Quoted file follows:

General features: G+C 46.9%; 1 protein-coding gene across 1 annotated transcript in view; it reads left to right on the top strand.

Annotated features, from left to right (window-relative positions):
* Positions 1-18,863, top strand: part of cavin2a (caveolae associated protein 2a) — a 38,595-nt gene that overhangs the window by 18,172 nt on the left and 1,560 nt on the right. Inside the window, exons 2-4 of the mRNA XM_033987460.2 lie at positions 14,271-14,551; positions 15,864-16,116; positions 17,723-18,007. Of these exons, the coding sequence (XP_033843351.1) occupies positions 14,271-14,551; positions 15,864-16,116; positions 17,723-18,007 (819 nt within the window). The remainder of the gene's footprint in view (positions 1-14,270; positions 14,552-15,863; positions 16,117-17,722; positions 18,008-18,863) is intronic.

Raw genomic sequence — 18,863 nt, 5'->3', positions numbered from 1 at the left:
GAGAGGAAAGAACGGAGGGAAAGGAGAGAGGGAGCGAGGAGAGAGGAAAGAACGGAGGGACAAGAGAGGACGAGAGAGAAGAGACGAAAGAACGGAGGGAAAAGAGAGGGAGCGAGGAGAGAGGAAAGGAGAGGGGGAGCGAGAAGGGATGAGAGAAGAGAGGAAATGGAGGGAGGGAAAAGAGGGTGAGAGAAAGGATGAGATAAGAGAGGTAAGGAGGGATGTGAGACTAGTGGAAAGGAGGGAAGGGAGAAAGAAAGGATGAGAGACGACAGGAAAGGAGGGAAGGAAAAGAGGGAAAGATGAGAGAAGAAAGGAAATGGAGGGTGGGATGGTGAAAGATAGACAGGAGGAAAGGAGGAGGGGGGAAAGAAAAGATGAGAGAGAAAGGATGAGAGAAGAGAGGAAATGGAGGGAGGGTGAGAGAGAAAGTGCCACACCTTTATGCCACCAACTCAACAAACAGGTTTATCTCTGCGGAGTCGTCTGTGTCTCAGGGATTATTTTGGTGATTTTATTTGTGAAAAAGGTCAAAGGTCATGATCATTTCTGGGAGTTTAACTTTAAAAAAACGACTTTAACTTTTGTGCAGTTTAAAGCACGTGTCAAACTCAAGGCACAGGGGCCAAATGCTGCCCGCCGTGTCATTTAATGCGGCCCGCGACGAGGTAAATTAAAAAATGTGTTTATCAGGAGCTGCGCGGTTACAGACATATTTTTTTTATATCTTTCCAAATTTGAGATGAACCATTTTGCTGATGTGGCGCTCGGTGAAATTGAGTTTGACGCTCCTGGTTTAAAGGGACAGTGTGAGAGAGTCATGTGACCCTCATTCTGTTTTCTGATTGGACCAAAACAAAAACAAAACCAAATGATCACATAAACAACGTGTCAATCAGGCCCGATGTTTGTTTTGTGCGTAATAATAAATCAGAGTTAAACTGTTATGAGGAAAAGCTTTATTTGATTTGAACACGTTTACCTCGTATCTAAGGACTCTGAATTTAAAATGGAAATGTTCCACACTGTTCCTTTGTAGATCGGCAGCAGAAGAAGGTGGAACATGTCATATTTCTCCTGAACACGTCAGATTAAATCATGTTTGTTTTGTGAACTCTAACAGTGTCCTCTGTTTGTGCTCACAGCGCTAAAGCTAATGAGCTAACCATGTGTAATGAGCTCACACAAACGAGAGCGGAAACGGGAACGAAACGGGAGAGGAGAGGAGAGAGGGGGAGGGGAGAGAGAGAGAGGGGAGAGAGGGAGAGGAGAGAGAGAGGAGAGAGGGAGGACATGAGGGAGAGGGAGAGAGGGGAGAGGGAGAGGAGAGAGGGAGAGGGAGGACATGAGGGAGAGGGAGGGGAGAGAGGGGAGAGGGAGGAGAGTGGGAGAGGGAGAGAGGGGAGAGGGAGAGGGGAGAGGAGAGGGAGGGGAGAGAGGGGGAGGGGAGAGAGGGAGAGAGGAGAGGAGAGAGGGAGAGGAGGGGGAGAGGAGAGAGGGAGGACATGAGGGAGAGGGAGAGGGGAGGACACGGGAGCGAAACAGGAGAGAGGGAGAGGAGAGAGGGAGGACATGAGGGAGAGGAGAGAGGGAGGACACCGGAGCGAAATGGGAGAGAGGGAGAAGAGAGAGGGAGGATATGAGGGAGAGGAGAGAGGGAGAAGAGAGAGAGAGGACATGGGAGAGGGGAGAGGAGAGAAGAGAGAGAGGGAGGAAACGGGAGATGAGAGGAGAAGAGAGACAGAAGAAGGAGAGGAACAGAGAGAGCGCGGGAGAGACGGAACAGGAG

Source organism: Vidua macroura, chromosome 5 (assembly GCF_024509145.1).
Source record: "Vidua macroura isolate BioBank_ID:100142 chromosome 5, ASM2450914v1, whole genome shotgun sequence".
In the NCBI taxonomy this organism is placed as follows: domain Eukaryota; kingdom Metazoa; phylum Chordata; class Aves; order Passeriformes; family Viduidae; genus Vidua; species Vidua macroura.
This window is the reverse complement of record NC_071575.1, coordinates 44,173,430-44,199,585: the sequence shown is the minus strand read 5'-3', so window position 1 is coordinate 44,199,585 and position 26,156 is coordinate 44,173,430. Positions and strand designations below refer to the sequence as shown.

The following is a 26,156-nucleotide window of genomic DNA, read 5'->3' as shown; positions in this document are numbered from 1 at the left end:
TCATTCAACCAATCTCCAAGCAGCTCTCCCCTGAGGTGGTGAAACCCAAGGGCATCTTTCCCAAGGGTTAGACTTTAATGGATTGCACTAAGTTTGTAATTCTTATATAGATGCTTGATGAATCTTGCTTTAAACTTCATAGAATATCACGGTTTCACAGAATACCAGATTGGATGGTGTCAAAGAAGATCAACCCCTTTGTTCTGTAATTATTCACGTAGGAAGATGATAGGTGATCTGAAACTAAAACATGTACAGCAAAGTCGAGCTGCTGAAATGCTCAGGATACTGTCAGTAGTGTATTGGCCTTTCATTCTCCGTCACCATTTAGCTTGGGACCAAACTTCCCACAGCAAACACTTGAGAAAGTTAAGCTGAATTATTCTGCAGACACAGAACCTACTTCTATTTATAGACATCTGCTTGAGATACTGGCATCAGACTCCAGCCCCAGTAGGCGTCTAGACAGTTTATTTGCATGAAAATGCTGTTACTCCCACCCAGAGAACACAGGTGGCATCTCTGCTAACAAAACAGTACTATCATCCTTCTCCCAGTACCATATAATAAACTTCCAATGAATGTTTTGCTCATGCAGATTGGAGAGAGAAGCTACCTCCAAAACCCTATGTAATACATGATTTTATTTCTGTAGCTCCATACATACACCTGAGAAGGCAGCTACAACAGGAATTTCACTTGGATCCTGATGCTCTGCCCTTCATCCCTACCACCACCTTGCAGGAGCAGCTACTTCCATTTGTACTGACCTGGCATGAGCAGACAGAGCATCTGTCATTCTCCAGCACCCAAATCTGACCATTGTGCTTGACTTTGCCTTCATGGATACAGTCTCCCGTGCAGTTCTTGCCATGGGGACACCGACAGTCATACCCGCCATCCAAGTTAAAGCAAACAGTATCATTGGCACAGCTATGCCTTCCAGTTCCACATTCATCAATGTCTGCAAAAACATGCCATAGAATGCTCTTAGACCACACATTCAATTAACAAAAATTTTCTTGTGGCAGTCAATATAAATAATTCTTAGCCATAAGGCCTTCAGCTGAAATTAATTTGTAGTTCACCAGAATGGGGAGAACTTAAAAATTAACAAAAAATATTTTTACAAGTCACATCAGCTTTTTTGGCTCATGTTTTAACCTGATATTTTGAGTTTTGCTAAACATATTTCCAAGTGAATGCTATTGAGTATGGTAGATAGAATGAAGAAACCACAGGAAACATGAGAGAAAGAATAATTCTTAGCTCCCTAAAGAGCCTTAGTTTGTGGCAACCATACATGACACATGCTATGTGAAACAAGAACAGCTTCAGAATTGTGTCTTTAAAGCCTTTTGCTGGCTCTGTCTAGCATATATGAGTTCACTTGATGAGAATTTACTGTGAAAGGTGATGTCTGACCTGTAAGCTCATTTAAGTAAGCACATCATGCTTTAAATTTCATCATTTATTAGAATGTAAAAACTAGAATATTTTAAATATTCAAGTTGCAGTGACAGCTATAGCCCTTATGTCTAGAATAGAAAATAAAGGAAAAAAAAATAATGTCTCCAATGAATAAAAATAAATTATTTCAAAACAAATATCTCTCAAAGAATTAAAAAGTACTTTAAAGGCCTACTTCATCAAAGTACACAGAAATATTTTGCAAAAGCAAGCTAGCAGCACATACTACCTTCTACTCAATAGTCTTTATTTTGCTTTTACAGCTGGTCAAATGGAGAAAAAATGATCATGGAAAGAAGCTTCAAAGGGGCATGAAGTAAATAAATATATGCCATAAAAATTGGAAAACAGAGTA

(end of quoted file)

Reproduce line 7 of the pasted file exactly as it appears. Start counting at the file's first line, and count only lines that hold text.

Source record: "Vidua macroura isolate BioBank_ID:100142 chromosome 5, ASM2450914v1, whole genome shotgun sequence".